• An Open Education Reader
  • I. Intellectual Property
  • II. Free Software
  • III. Open Source
  • IV. Open Content
  • V. Defining Free
  • VI. Defining Open
  • VII. Open Source Software Licenses
  • VIII. Open Content Licenses
  • IX. Open CourseWare
  • X. Open Educational Resources
  • XI. Open Textbooks
  • XII. Research in Open Education
  • XIII. The Economics of Open
  • XIV. Open Business Models
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  • Translations
  • 8

    David Wiley, “Open Content: The First Decade”

    Watch the video at http://vimeo.com/1796014


    The iSummit ‘08 marked ten years since the introduction of the first open content license. In this video David Wiley, the founder of Open Content, talks about the inception of the idea of open content, reviews the successes and challenges in open content over the past decade, and shares his vision of the future direction and possibilities of open content.

    Key Points

    Open Content emerged gradually from the fertile soil prepared by Richard Stallman’s Free Software and Eric Raymond’s Open Source movements. Wiley, while working at Marshall University and then as a graduate student at BYU, gradually realized that the ideals and principles of open source software could be applied to the world of digital educational content and, if done properly, could potentially revolutionize education as we know it.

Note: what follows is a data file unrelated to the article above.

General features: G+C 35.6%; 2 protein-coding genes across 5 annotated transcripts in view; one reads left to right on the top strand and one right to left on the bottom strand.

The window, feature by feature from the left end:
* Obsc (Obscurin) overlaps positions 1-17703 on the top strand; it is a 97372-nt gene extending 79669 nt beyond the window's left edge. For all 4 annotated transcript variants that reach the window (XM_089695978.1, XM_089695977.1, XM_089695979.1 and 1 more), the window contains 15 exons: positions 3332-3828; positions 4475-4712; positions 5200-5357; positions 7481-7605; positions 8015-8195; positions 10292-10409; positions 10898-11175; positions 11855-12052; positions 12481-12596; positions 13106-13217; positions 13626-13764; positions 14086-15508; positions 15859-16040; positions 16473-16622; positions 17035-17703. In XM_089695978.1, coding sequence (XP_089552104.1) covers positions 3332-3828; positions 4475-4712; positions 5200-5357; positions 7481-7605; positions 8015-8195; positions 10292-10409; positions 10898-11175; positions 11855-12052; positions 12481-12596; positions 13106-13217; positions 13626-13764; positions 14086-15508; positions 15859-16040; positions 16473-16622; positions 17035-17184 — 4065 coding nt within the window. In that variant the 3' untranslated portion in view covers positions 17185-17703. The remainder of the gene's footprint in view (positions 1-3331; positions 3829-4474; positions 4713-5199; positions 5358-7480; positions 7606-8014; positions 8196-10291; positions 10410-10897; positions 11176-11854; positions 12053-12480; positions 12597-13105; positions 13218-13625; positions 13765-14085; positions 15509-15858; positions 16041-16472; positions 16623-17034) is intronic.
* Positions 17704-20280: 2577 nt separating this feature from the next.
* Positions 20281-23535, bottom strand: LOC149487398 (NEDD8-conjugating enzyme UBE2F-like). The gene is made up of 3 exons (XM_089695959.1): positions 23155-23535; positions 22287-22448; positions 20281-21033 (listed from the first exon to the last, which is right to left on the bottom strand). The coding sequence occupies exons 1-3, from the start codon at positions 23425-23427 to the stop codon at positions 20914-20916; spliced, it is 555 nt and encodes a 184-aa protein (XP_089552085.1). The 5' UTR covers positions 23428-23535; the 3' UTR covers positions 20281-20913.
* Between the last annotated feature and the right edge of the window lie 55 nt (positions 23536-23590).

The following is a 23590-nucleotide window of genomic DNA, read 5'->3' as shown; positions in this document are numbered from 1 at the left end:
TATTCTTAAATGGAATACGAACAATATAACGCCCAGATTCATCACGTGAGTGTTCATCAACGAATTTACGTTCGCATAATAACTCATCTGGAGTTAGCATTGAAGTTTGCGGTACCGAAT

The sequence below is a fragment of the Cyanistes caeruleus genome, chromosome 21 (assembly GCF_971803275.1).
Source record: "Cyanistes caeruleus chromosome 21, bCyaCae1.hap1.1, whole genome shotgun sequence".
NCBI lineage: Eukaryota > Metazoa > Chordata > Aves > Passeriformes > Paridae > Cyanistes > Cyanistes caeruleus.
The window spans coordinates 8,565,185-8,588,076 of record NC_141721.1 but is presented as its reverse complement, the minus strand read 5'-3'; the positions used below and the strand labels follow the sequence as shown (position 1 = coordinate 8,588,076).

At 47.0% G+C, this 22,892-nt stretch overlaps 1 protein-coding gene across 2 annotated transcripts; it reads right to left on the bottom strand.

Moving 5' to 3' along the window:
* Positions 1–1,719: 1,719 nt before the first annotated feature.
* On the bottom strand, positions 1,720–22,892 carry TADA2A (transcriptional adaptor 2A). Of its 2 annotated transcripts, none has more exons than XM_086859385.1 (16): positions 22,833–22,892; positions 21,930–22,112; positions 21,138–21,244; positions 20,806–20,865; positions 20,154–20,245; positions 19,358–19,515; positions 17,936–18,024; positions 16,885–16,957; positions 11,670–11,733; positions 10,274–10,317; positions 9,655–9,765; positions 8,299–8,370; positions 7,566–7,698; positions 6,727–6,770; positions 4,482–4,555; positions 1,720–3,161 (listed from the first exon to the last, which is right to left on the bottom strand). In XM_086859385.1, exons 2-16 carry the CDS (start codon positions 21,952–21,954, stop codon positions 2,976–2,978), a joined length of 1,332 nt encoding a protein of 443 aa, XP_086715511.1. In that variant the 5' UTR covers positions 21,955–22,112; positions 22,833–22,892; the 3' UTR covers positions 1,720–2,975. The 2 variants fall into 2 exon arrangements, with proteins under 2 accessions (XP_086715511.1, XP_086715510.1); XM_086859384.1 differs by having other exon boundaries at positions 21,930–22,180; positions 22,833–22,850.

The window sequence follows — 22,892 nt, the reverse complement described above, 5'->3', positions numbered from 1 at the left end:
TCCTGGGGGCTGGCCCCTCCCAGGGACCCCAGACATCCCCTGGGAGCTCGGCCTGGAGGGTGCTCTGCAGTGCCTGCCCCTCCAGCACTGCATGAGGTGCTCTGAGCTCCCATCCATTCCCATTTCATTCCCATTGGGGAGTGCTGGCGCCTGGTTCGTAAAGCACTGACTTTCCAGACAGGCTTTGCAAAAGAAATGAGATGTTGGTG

The first step in creating open content was to create a GPL for content. Wiley set out to do this and, in time, helped create the Open Publication License which was the intellectual forerunner to the Creative Commons licenses used worldwide today.

    In the last decade millions of products – including photos, music, video, and articles – have been licensed using the Creative Commons license, UNESCO has enthusiastically promoted Open Educational Resources, and the Capetown Declaration has been signed by thousands. All of this led Wiley to exclaim, “Not bad for ten years!”

    Finally, Wiley outlines some problems which still need to be figured out such as licensing compatibility and defining the term “noncommercial,” and looks ahead to some opportunities, such as CC plus,  CC zero, and the concept of the Open High School of Utah (a free and completely online high school which uses only open materials, now renamed Mountain Heights Academy).

    Discussion Questions

    1. What were some of the successes of the first decade of Open Content? What were some of the challenges?
    2. Besides those mentioned by Wiley, what are some other potential challenges and successes in the future of Open Content?
    3. In what ways have you personally seen the impact of Open Educational Resources?

    Additional Resources



    This content is provided to you freely by EdTech Books.

    Access it online or download it at https://openedreader.org/openedreader/the-first-decade-wiley.